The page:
Arriving at the forest office near the gate to Manas (we mistakenly carried on there instead of pre-clearing at the forest office in town), there was a bit of scrambling, but the Forest Officer was kind and wrote up an entrance ticket for us after phoning the Field Director. Then, walked across the road to the Immigration/Foreign Registers Office! I had to explain to the customs officer, set up at a wooden desk on a ramshackle porch that I wished to enter Manas for wildlife, and not for any nefarious Bhutanese activities! The border to Bhutan runs through the forest itself, and trucks of goods, and people cross over quite regularly.

Paperwork taken care of, and all documents appropriately stamped, we were off for the 1.5 hour drive to the Mathanguri Lodge. The drive to the Forest Lodge is a safari in itself. We stopped to watch dust-bathing elephants, trumpeting a warning (or “Hello”?) to us. Wild buffalo and Hog Deer popped out of the greenery to see what we were up to. What a spectacular place to spend my birthday this year!

Peek-a-boo with a Hog Deer

Peek-a-boo with a Hog Deer


A rather large Welcome to Manas from an Asian Elephant!

A rather large Welcome to Manas from an Asian Elephant!

Arriving at the lodge, our rooms were set up on a rock ledge, overlooking Bhutan with the Benki River running between us. Topped off by the beautiful soaring Himalayan foothills as a backdrop. The government-run lodge itself was much nicer than I expected. Spacious, but basic rooms, complete with mosquito-netted beds; a massive, relatively effective bathroom (though no hot water); and, a startling evening alarm call from what was described to us, as the Gecko Gecko – a large, shy reptile that lived in the buildings. We stayed in Rooms 4 & 5 but next time might try for the second floor rooms for the extra view. There is no fan, or AC, but it was still cool enough at night, though wouldn’t bet on it much further on in the season, at least for us foreigner’s averse to heat. We had a very strong wind storm our first night. Wonderful howling to fall asleep to.

The view from our forest home, looking into Bhutan.

The view from our forest home, looking into Bhutan.

Colourful beetle at Mathanguri Lodge

Colourful beetle at Mathanguri Lodge

Food no longer has to be pre-arranged and carried in to Mathanguri. They now have organized this themselves. It’s à la carte, and very tasty and fresh, but basic, fare. Plus, you get the extra added bonus of semi-feral kitty company at mealtimes! I miss my cat when I travel, so this is a good thing for me... cats being more popular here than many places in India. Power is only turned on for a couple of hours in the evening, which made the place even more fabulous to me, but be aware, can be tricky to charge all the gadgets we tend to carry these days. It is widely advertised to be on from dusk to 9:30pm, but was in reality turned off about 8. Kerosene lamps are provided in the evening, but I prefer to turn them off because of the smell. There’s no power in the morning before the dawn drive, so bring a good light with you.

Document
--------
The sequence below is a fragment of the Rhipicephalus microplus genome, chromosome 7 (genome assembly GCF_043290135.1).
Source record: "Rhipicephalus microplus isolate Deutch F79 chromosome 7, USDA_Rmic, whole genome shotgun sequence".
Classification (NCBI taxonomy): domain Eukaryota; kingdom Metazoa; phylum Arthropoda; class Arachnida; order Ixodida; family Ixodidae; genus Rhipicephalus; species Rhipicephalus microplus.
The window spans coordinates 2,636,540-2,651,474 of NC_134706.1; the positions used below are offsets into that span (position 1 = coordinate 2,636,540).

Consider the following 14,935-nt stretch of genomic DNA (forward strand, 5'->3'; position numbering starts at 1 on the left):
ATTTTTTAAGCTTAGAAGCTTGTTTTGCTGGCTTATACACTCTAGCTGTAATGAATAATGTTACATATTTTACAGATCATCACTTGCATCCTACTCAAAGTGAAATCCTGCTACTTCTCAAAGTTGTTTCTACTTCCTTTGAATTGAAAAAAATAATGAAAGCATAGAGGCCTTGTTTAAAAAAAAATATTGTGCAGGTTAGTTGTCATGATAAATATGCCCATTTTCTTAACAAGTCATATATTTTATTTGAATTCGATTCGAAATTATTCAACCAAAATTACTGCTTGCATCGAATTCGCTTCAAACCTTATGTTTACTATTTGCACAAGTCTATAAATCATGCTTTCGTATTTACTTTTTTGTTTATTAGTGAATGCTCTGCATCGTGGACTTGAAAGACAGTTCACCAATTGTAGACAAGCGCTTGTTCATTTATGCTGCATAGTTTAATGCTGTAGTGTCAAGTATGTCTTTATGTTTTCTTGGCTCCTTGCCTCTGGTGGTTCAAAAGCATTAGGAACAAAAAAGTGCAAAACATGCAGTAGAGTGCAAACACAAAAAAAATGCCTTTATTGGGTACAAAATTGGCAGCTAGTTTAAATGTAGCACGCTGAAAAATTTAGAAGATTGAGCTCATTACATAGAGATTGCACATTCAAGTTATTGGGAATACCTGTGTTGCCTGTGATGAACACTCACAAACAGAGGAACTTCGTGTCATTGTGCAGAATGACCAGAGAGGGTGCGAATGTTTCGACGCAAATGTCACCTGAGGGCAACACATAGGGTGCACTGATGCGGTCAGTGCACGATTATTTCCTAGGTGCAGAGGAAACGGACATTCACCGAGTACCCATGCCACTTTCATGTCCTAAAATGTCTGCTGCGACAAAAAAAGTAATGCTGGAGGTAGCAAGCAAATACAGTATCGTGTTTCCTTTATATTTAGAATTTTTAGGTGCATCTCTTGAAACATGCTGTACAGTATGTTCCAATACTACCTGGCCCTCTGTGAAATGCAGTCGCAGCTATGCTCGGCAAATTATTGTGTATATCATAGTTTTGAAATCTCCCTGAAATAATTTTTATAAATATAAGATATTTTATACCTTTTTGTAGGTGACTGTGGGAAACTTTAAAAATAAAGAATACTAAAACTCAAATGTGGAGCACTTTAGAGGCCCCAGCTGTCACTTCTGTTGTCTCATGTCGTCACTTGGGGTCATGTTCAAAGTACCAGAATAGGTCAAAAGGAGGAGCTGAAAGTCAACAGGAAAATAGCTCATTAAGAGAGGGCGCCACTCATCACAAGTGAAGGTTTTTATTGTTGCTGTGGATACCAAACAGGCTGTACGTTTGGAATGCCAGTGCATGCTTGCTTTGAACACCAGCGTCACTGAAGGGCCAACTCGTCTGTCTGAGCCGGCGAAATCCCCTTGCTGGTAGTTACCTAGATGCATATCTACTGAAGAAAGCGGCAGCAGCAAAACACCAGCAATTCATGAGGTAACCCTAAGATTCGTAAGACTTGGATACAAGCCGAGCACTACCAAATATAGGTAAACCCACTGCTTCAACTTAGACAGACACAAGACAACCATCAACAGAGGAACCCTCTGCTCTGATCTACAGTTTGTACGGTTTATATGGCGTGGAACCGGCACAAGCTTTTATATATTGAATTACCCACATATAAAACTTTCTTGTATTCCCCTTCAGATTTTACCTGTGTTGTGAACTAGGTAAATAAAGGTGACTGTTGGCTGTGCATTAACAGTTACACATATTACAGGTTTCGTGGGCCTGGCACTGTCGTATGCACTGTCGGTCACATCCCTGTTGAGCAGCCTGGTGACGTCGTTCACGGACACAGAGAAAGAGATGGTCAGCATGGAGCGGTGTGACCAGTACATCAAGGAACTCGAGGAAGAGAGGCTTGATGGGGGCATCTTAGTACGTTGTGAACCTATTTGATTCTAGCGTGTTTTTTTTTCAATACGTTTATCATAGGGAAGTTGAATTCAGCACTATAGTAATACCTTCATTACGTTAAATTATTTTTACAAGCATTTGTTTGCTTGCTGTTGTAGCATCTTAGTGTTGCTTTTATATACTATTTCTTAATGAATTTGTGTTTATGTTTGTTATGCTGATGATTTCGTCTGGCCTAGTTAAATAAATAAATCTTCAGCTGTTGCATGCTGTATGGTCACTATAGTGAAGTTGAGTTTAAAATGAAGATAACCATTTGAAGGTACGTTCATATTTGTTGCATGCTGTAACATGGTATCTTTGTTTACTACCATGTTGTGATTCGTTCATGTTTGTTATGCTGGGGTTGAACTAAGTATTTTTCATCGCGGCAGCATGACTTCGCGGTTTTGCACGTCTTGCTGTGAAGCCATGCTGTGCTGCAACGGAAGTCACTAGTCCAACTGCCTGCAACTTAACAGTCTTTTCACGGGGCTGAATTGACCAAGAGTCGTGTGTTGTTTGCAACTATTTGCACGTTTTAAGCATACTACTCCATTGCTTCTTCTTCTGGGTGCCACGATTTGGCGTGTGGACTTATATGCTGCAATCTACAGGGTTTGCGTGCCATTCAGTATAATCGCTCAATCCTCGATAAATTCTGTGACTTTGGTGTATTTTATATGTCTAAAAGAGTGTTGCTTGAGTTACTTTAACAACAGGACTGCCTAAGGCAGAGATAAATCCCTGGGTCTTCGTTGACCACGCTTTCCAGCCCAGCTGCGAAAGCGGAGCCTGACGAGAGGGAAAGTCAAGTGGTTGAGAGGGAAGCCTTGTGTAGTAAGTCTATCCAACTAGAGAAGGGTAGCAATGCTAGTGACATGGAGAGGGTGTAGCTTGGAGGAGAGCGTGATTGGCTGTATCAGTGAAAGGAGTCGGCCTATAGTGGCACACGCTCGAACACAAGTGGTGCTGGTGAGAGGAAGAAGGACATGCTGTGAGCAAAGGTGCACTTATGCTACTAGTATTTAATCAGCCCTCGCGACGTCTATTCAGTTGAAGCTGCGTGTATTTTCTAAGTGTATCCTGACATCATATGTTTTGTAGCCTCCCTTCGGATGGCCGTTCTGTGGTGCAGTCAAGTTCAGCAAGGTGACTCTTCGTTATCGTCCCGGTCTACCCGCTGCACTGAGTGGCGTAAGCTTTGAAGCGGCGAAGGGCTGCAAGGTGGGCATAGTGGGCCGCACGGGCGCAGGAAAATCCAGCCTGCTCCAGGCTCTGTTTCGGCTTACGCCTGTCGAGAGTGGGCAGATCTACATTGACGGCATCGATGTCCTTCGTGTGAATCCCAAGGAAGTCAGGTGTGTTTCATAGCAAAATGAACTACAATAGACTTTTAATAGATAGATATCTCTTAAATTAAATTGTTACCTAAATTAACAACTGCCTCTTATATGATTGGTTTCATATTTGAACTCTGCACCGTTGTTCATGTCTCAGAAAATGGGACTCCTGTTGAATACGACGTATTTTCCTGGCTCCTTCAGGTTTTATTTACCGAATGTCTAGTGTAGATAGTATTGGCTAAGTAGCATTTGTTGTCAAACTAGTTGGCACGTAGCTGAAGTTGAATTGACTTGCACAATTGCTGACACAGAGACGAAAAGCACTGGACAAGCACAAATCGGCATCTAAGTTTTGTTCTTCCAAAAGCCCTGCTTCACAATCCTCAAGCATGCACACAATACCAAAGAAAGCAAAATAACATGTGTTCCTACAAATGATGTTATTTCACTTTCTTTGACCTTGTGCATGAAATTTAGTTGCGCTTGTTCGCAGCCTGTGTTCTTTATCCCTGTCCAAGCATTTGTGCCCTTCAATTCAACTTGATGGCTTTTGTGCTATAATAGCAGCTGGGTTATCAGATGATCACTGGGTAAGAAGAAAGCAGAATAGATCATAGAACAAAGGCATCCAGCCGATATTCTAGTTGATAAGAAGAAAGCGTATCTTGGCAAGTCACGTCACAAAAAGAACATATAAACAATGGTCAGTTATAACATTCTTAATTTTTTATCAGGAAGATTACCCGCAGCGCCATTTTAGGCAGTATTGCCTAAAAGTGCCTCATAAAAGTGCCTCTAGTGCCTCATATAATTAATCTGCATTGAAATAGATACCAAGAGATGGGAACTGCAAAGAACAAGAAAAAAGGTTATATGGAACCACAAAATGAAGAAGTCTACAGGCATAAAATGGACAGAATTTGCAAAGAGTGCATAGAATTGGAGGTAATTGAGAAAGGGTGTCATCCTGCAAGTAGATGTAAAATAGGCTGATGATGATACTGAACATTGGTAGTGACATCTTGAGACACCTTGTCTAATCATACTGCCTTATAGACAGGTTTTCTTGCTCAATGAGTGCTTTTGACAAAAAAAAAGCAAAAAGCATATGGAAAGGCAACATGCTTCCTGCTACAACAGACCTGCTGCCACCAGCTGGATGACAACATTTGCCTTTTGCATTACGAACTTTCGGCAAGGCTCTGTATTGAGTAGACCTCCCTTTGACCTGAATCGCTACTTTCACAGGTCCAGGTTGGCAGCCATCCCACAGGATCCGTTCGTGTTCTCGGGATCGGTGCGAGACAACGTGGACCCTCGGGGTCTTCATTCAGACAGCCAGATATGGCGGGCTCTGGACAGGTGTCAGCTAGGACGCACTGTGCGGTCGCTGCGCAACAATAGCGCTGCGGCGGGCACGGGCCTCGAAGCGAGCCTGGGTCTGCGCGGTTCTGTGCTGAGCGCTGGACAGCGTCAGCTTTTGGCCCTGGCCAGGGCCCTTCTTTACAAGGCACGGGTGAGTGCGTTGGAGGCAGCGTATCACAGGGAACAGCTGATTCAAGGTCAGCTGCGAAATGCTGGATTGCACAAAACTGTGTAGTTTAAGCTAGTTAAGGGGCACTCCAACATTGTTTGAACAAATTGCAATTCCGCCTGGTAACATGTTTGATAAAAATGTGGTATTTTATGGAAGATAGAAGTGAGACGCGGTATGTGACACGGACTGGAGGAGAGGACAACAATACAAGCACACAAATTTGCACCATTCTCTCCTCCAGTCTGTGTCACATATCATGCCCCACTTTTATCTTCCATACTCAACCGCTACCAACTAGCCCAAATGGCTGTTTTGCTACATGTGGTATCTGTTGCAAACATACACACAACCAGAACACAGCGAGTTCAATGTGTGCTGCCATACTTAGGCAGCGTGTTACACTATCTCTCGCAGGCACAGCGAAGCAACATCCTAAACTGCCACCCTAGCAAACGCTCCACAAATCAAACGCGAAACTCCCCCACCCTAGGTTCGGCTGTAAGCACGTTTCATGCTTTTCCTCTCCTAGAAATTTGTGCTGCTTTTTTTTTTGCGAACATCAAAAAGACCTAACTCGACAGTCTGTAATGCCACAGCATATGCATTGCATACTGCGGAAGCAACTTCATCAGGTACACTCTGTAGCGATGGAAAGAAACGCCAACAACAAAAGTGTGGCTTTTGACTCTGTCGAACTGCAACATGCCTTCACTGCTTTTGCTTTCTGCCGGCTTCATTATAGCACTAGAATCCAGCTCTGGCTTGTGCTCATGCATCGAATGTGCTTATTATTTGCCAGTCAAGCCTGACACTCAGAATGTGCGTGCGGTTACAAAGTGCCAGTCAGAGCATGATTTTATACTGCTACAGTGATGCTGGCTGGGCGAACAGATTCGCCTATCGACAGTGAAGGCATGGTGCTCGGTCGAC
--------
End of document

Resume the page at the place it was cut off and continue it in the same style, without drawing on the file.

If you are squeamish about critters (you are in the middle of the jungle) and/or want more luxury in your wildlife, there is the more expensive, full-service lodge (Bansbari Lodge) by the main gate.

The only downside we encountered here was the quality of the jeeps (loud and smelly) and drivers available to hire for your safari. We ended up using our own driver from Kaziranga for a few of the drives, taking the mini-van out instead. This isn’t ideal, but, was in reality a better experience overall. I’m sure there are people that are good, but will have to investigate further on a future trip, but with the park not hugely travelled, it might be difficult. Our forest ranger was young and inexperienced but completely accommodating and helpful. This wasn’t a big problem for me, since I had brought my own naturalist/guide along again on this trip, and CV spent as much time helping me get the shot, as training the ranger, who to his credit was eager to learn.

Fantastic trees, with loads of ficus (fig family) fruit for the creatures of the forest

Fantastic trees, with loads of ficus (fig family) fruit for the creatures of the forest

We only had two nights here and I want more! In fact, I hope to revisit Assam in the spring of 2014 so if you are interested in joining me, drop me a line!

The Capped Langur checking out what we were up to - a first sighting for me, in a trip of new primates.

The Capped Langur checking out what we were up to - a first sighting for me, in a trip of new primates.

On to the safaris and what they brought us!